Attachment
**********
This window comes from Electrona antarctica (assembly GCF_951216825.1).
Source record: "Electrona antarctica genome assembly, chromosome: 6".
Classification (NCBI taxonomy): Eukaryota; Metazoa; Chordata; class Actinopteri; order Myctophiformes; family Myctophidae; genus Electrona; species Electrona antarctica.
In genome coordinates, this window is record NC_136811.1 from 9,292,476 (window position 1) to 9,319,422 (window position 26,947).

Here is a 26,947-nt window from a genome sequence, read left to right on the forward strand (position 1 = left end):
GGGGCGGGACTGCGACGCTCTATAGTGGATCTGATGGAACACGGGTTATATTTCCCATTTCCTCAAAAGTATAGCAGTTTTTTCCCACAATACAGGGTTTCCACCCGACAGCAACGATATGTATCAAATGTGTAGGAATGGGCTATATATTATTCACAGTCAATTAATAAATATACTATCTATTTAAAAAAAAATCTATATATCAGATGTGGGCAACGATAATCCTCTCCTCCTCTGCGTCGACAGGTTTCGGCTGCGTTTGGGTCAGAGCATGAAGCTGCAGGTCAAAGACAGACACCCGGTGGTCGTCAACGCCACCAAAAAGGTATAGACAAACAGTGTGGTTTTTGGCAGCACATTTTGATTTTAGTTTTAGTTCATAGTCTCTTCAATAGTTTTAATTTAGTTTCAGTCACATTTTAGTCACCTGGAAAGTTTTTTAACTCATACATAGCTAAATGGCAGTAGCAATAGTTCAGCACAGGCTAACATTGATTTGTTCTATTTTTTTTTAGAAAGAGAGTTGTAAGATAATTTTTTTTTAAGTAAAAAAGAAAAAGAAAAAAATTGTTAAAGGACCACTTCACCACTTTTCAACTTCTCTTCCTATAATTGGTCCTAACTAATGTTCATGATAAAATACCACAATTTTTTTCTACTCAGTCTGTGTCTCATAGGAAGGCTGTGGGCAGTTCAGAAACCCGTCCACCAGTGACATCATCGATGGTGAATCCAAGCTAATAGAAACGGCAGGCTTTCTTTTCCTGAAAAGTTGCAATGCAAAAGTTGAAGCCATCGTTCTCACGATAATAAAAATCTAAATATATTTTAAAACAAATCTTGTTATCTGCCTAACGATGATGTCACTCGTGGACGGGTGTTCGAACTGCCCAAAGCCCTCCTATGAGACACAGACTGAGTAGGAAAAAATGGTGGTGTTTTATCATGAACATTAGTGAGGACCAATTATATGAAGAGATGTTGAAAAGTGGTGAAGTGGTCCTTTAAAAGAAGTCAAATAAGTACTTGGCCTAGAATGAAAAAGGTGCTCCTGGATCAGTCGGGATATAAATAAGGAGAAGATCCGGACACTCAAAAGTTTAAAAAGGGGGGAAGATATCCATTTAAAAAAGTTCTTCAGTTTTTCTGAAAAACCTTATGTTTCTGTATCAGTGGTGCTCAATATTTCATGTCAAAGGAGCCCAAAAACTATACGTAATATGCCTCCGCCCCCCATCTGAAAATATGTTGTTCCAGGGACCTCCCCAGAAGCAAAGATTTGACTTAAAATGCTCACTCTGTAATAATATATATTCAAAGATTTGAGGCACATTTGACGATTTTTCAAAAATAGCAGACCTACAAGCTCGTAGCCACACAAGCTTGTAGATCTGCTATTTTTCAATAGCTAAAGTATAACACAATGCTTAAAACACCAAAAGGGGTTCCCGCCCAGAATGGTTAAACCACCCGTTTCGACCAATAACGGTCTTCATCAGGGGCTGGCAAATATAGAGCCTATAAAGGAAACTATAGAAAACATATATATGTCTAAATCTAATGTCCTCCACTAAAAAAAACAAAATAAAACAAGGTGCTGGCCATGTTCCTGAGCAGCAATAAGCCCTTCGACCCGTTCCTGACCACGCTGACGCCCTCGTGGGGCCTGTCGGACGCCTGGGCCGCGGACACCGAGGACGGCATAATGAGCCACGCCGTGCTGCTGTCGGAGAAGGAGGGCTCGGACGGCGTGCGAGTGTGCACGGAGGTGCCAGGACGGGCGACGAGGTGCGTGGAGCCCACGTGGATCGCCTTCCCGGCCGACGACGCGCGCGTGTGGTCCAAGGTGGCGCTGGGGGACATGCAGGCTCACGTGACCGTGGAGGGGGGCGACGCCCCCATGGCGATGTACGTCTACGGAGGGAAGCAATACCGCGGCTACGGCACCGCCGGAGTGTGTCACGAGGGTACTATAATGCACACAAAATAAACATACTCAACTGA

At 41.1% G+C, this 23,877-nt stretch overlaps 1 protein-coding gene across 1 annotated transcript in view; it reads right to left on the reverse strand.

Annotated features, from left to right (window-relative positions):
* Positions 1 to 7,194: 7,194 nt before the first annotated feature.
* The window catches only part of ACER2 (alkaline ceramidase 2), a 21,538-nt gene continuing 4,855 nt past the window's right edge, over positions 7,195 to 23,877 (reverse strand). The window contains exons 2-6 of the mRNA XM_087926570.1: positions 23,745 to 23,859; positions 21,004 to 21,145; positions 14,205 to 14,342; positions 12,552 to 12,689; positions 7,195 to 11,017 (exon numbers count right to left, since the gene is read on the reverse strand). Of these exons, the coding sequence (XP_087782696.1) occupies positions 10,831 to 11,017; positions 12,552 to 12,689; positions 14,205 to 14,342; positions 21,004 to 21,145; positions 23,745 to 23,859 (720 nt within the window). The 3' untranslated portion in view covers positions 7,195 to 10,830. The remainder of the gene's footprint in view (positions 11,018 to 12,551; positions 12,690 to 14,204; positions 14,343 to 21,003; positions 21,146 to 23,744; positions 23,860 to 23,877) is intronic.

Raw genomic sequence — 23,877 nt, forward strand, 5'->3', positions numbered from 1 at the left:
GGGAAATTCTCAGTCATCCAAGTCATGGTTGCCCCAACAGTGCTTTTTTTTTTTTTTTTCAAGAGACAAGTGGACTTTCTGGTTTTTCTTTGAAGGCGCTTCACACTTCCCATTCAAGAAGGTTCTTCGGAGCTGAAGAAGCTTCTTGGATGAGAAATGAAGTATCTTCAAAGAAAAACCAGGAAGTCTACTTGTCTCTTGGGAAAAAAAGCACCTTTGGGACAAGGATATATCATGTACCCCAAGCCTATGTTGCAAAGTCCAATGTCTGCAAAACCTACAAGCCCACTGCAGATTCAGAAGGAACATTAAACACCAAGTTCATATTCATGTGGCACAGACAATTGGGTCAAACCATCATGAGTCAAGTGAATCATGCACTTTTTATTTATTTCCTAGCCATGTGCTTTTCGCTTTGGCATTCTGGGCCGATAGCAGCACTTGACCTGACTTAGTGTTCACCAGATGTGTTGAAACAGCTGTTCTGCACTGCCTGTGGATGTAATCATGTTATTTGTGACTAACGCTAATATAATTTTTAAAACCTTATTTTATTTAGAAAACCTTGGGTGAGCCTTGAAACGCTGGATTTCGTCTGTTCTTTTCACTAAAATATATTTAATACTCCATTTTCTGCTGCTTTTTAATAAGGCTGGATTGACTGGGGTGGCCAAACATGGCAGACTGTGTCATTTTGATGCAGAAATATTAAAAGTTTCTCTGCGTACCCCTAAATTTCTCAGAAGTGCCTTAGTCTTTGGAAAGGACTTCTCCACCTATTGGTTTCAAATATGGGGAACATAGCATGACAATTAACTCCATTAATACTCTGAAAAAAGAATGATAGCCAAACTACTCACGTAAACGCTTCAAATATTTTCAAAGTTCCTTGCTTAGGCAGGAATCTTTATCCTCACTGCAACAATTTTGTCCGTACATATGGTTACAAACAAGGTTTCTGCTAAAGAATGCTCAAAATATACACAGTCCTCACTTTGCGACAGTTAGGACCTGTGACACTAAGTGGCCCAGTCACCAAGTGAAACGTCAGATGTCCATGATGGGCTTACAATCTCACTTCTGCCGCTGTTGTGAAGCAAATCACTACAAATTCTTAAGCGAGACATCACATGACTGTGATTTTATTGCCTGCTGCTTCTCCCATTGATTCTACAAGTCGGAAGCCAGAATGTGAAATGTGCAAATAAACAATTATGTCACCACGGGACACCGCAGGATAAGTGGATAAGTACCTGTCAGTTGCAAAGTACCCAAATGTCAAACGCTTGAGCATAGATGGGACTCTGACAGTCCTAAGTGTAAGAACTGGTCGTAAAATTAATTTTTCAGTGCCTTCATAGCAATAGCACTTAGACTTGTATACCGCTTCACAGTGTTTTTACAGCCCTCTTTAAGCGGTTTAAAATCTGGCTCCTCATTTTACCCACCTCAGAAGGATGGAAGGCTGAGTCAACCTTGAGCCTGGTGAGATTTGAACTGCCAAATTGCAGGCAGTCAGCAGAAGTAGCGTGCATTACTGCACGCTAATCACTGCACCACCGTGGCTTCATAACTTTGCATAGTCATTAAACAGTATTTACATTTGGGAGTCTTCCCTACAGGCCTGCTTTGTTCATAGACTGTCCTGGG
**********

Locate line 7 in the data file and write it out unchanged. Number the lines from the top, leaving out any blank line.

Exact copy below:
At 41.1% G+C, this 23,877-nt stretch overlaps 1 protein-coding gene across 1 annotated transcript in view; it reads right to left on the reverse strand.